"Immersion in the life of the world, a willingness to be inhabited by and to speak for others, including those beyond the realm of the human, these are the practices not just of the bodhisattva but of the writer." --Jane Hirshfield

Friday, June 15, 2007

American Novelists: Saving the Language?

Thought-provoking blog at the Guardian.
"American, as opposed to colonial English, prose is generally agreed to have really got going with The Adventures of Huckleberry Finn. ("You don't know about me without you have read a book by the name of The Adventures of Tom Sawyer; but that ain't no matter.")...

"What Twain did was to stop policing the boundaries between book language and the kind used by regular folks in day-to-day life. It was a decision that opened the door to the vigorous life and invention of vernacular and oral English. It has given American novels a cocky swagger that survives still: the energy of Philip Roth's prose, the sweet spin that George Saunders gives to his tales of McWorld, the tragic passions of Toni Morrison."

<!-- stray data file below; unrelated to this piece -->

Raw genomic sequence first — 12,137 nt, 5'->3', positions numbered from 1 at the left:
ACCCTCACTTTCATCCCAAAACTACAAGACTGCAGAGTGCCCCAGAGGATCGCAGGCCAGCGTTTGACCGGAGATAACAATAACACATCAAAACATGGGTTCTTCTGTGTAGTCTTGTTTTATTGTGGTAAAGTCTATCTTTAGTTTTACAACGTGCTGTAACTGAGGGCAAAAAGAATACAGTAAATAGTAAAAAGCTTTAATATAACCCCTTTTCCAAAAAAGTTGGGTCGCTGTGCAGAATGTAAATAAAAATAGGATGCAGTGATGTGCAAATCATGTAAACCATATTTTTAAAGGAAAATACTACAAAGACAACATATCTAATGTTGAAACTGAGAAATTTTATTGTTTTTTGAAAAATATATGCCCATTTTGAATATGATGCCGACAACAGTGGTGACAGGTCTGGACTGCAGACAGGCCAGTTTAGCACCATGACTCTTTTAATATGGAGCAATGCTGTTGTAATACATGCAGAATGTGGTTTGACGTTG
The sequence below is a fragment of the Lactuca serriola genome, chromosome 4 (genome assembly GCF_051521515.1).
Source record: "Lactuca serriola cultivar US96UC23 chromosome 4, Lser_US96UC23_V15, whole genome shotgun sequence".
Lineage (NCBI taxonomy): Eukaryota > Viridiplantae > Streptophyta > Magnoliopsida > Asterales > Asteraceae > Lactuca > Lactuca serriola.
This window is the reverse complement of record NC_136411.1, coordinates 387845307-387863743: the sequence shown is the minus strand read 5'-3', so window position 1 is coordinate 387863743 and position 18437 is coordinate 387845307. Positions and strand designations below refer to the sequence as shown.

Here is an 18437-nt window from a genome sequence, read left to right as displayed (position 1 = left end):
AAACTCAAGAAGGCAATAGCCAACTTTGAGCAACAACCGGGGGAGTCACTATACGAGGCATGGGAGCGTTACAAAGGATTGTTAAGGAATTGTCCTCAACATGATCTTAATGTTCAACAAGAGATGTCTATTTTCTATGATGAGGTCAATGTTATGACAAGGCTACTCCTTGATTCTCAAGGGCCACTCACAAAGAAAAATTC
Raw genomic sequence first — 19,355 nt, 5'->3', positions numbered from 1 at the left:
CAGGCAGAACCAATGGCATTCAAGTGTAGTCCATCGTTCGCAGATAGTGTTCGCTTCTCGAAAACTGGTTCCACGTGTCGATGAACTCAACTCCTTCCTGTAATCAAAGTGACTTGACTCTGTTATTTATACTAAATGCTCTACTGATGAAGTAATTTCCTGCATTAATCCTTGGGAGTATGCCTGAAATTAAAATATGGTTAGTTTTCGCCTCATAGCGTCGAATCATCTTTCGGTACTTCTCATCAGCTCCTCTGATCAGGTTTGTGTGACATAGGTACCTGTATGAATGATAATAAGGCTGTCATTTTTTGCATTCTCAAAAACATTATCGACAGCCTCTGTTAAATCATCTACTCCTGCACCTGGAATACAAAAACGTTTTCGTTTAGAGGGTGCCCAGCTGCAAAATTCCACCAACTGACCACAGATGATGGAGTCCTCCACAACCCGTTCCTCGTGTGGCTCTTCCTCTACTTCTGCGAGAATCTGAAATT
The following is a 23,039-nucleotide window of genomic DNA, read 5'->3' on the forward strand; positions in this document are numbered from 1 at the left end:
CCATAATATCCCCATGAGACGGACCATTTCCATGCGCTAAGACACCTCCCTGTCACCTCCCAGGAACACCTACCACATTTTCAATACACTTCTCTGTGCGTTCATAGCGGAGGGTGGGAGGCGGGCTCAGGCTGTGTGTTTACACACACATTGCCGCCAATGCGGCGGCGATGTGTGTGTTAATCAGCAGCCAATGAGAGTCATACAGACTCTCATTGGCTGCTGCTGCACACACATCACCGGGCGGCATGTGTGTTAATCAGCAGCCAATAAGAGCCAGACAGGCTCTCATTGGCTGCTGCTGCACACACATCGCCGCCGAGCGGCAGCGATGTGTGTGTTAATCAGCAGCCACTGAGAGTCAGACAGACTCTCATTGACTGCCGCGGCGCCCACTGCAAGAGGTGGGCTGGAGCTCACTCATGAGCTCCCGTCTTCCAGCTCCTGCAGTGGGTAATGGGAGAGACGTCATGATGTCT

I'm all in favor of the playful evolution of language -- I remember what it was like to try to read de Beauvoir in the original French, e.g., -- but let's, just to play devil's advocate, also celebrate English novelists for their correct grammar. Somehow, it's easier to lose track of things like that on this side of the pond. Everything that somebody says doesn't make sense ;)

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